The 2016 American presidential election is one of the most remarkable in history. For the first time in the history of the United States, a person with no political or military experience was elected the president thus defeating one of the most remarkable figures in the recent American political scene. Furthermore, it was only the fourth time in the history of the country when the person who won the popular vote, lost the collegiate vote. This essay is an analysis of the 2016 presidential election.
The 2016 presidential election was full of surprises from the major parties. Against all the odds, billionaire businessman Donald Trump won the Republican ticket on an anti-establishment rhetoric. As for Democrats, Clinton was the ticket bearer. The Libertarian Party nominated the Gary Johnson while the Greens nominated Jill Stein. Hillary Clinton was expected to win as she got a wide endorsement, including that from senior Republican leaders who termed Trump’s rhetoric divisive (Luhby). However, Donald Trump won by projected Electoral College vote of 306 compared to Clinton’s 232 (Luhby). Many pundits have attributed Trump’s victory to his populist ideology as for most of the issues. He advocated for a restriction on immigration, including building a border wall between US and Mexico, called for trade restrictions, and lastly, rallied against the establishment (Luhby). With many Americans being tired of the politics in Washington who seemed to care little for an ordinary person, Americans chose a candidate who had little or no relation to politics (Luhby). This was possibly the most important factor in the elections.
The Electoral College is one of the distinctive elements in the American electoral system. In most of the cases, the person who has won the popular vote has also led in the collegiate vote (Tyson and Maniam). However, in this case, the Collegiate Vote went overwhelmingly to Donald Trump, while Clinton seemed to have won the popular vote in numbers exceeding two million, something which is unprecedented (Leip). Consequently, unlike in most other previous elections, the Electoral College looks set to give the person defeated with the largest margin ever in the popular vote the presidency.
The breakdown of voters in this election was also interesting. A significant number of the electorate who were qualified to vote did not cast their ballots. More than one hundred and thirty million voters took part in the elections while more than ninety-five million did not vote (Tyson and Maniam). Consequently, the percentage of the electorate who cast their ballots continued to drop from more than sixty-one percent in 2008 and more than fifty-eight percent in 2012 to fifty-seven percent in 2016 (Tyson and Maniam). The voter apathy in this year’s elections is attributable to several things. In the first place, most states in the US are controlled by one of the parties; thus, there is a feeling among electorate that their votes will not count (Luhby). Secondly, the gerrymandering had the same effect, with the party in power at the state level ensuring that most seats are safe. Moreover, Clinton seemed unable to inspire the people who voted for Obama to vote for her; some people just stayed at home rather than voted for her (Luhby). The strict voter ID laws in some of the states might also have discouraged some of the voters from coming to the voting places (Luhby). These factors played a significant part in the success of Donald Trump.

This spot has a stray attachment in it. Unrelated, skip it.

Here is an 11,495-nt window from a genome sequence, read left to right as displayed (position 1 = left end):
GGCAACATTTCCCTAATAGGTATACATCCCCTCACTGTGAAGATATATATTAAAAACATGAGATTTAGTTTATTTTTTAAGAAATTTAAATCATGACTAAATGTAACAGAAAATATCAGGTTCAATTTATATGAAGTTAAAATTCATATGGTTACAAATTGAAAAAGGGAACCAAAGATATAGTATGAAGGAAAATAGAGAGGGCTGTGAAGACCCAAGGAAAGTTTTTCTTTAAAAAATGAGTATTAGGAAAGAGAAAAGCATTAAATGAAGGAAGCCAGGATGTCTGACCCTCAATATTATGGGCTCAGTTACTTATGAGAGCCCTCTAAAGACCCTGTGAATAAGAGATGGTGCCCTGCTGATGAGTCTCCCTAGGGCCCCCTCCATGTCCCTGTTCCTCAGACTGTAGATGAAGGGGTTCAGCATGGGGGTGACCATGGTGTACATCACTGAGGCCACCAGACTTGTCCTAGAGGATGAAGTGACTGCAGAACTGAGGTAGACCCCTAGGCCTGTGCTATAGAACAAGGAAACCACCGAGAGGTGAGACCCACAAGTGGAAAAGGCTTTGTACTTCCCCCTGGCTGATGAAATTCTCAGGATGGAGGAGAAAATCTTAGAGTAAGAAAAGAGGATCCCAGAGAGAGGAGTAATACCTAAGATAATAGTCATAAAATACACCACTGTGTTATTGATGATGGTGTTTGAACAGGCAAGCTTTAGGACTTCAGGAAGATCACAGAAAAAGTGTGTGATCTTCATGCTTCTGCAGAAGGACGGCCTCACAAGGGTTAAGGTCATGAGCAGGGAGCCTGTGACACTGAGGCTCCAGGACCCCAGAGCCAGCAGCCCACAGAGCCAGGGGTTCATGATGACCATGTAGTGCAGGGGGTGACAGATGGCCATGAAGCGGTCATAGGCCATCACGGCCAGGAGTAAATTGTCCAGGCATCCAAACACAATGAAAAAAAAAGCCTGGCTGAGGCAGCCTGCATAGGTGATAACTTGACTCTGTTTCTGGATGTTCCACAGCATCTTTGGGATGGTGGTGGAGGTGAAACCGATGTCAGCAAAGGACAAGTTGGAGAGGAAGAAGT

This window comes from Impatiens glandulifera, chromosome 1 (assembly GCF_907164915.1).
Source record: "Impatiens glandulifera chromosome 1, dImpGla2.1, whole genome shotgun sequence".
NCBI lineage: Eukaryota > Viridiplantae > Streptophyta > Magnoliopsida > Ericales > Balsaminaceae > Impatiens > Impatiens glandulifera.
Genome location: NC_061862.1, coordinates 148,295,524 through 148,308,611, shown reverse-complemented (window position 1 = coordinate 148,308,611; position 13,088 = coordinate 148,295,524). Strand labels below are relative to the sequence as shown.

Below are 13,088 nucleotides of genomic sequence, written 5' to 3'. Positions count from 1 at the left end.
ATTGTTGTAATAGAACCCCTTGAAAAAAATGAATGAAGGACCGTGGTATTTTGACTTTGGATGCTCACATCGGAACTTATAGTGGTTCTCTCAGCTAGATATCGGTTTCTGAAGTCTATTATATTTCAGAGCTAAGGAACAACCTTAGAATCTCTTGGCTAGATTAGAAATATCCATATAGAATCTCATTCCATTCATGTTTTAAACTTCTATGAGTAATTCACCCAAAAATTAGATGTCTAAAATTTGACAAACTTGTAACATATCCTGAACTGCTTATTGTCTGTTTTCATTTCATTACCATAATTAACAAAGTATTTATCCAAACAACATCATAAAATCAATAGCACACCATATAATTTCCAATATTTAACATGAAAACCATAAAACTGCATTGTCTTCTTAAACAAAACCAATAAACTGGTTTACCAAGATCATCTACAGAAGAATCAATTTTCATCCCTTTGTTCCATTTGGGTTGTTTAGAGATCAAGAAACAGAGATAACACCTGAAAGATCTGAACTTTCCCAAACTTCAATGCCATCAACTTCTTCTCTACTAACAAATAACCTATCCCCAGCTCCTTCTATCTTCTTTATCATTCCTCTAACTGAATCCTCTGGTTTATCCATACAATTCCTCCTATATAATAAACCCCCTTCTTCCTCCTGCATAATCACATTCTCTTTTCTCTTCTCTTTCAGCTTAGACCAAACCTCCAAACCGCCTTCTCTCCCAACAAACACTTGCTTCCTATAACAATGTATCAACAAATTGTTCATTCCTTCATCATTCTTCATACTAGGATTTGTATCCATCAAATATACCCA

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As for most demographic groups, there was a lower voter turnout. Blacks formed twelve percent of the electorate ion the US presidential elections (Shearn). This was a drop from more than thirteen percent of those who voted in 2012 (Shearn). Eighty-eight percent of those who turned out to vote supported Clinton, and only eight percent voted for Trump (Shearn). Moreover, Hispanics made eleven percent of the electorate in this election (Shearn). They were possibly the only group to show an increase in voting rates from ten percent in 2012. The Asian voters were four percent of all the voters in the country. Among the young voters (aged eighteen to twenty-nine years), Clinton won 55% of the votes compared to Trump’s 37%. Among women, Clinton was to win fifty-four percent of the female electorate, with Trump having forty-two percent. The white voters, who declined from seventy-two percent of the electorate to seventy percent in 2016, thirty-seven percent voted for Clinton and fifty percent for Trump. In all these cases, there was an apparent drop in the numbers of voters in 2012 as compared to those that voted in 2016. In the key battleground state of Florida, Trump won largely due to voters who seemed to have a deep distrust towards Washington (Tyson and Maniam). In another battleground states, Ohio and Carolina, the President-elect won too (Tyson and Maniam). Fifty-two percent of college graduates backed Clinton as compared to Trump’s fourth-three percent; among those who do not have a college degree, Trump got fifty-two percent opposed to Clinton’s fifty-four percent (Tyson and Maniam). All these factors led to an overall Trump winning.
In conclusion, the 2016 US presidential elections were some of the most remarkable in the recent history. One candidate won the collegiate vote in a very convincing manner while the other seems to be winning the popular vote by preceded margins for a candidate who has lost the presidency. Hillary Clinton lost the vote as Trump concentrated on his anti-establishment and populist messages, which won him votes among the white majority and Americans without college education. Although Clinton won among the minorities, they all voted in lower numbers than they did for Obama, thus leading her to the defeat.
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